YORKSHIRE today face a grilling from their members over the controversy surrounding Adil Rashid’s decision to give up red-ball cricket.
Some supporters are unhappy that Rashid has turned his back on County Championship/Test cricket this summer and that Yorkshire have allowed him to renegotiate a white ball-only deal.
Former Yorkshire and England fast bowler Darren Gough said that the club should have offloaded the player rather than agree to his demands.
Others, however, believe that players should be free to choose which forms of the game they are best suited to and which are more financially lucrative, with Notts’ Alex Hales another to have followed the white-ball path.
The issue is set to be a major talking point at the club’s annual general meeting at Emerald Headingley today (10am start).
In response to any dissenting voices, Yorkshire will argue that although they were disappointed with Rashid’s decision (announced just before the start of the new season), they respect it and have no wish to lose his skills in the white-ball formats.
The club are without a white-ball trophy for 16 years despite having made good strides in those areas in recent times.
Whether that will satisfy an audience mainly comprised of cricketing traditionalists remains to be seen, with the issue among the more divisive at present in the cricketing world.
Instances of players specialising in red- or white-ball cricket are only likely to increase due to the proliferation of money-spinning T20 franchise competitions, with Rashid hoping to land money-spinning deals rather than purvey his craft in the first-class game.
Yorkshire feel that one way to combat this threat to the sport is to make Test cricket – accessed, of course, via the pathway of the County Championship – more financially rewarding, thereby forcing players to think twice before taking the T20 route.
In response to any dissenting voices, Yorkshire will argue that although they were disappointed with Rashid’s decision (announced just before the start of the new season), that they respect it and have no wish to lose his skills in the white-ball formats.Chris Waters
The club have called for a game-wide debate on the subject and have made their feelings known to the England and Wales Cricket Board.
Other issues that could be discussed at today’s meeting include ECB compensation payments to Test-hosting counties such as Yorkshire amid fears that it could create a county elite that puts non-international counties at risk.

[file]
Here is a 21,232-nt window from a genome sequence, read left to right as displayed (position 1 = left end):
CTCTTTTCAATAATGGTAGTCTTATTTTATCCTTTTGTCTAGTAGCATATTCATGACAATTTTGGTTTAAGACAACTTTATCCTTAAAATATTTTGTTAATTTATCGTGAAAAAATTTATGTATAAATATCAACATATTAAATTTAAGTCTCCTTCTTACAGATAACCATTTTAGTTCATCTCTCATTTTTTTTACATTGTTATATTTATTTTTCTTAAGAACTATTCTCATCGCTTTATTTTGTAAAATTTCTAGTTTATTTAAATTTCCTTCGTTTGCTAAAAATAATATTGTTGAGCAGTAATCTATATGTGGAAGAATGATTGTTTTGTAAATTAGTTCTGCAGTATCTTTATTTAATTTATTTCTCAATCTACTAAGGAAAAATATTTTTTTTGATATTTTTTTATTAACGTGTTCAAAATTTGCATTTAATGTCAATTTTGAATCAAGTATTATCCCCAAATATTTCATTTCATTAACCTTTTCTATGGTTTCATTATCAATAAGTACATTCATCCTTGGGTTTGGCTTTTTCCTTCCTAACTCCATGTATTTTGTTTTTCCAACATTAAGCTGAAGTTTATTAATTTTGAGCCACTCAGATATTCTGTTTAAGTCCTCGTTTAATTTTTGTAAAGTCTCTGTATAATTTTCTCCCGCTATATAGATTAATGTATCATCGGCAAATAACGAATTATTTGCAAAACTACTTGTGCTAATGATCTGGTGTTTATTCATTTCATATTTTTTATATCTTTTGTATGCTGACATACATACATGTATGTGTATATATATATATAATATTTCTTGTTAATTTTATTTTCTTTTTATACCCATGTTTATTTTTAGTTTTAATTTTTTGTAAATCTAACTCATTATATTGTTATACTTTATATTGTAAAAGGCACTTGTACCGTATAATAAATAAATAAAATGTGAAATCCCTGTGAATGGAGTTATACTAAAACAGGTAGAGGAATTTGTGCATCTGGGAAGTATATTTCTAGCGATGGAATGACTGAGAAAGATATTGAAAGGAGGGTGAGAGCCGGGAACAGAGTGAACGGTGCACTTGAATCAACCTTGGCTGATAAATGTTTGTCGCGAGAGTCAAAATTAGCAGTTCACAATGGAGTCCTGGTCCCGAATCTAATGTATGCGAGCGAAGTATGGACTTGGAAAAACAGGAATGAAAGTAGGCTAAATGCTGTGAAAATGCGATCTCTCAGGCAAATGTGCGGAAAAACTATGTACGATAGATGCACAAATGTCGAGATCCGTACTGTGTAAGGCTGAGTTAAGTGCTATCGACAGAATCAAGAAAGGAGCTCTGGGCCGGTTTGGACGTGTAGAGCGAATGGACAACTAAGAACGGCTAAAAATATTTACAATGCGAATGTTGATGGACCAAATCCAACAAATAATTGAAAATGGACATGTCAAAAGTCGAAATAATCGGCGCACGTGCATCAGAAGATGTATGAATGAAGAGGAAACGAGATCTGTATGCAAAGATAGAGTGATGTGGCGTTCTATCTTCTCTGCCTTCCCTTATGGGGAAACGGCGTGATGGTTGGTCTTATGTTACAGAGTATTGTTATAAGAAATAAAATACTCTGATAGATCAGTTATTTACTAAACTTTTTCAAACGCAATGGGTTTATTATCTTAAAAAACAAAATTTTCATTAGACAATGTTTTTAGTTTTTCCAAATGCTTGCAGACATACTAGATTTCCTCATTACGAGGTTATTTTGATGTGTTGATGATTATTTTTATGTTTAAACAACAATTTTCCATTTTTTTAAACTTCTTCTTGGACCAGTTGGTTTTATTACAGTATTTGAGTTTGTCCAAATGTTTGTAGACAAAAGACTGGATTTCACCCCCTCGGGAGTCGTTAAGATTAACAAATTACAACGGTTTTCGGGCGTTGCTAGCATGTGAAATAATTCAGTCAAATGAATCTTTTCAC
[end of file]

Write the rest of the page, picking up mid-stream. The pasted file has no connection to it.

Andy Nash, the former Somerset chairman, resigned from the ECB board over proposed compensation payments of £500,000 a year to Test grounds that do not hold a Test in any given year from 2020 to 2024, arguing that it could further chip away at the 18 county system by giving payouts to the chosen few.
Hampshire stand to make £2.5m as they do host a Test in any of those years, while Yorkshire do not stage a Test in 2020 or 2024.
Now Glamorgan have admitted to receiving £2.5m from the ECB in return for not bidding for a Test during that five-season period, with ECB chairman and former Yorkshire supremo Colin Graves set to meet the first-class counties next week in an effort to quell mounting unrest.
Yorkshire will today tell their members that the club’s turnover has risen from £6.7m in 2013 to £9.7m last year, highlighting the work taking place off the field.
The club have circa £25m of historic debt, but chief executive Mark Arthur is confident that they will clear that on the back of the international games they have been awarded for 2020 to 2024, the centrepiece of which is an Ashes Test in 2023, worth up to £5m alone.
Arthur and director of cricket Martyn Moxon are set to be re-elected to the club’s board, having retired by rotation, while Hanif Malik is set to become a board member.
Former Yorkshire and England all-rounder Richard Hutton is set to be re-elected club president.
The AGM will also feature a tribute to Dave Callaghan, “the voice of Yorkshire cricket”, who died earlier this month, aged 63.
Hundreds of mourners packed St Joseph’s Catholic Church in Wetherby yesterday for the funeral of the BBC Radio Leeds cricket commentator, including numerous Yorkshire players, officials and staff.
BBC’s Harry Gration delivered a poignant tribute to one of the most popular figures in the cricketing world.
Martyn Moxon read a touching poem, The Last Boundary, written by Callaghan’s niece, Sophie, while many of Callaghan’s friends and broadcasting colleagues flocked to the town to pay their respects to a wonderful man.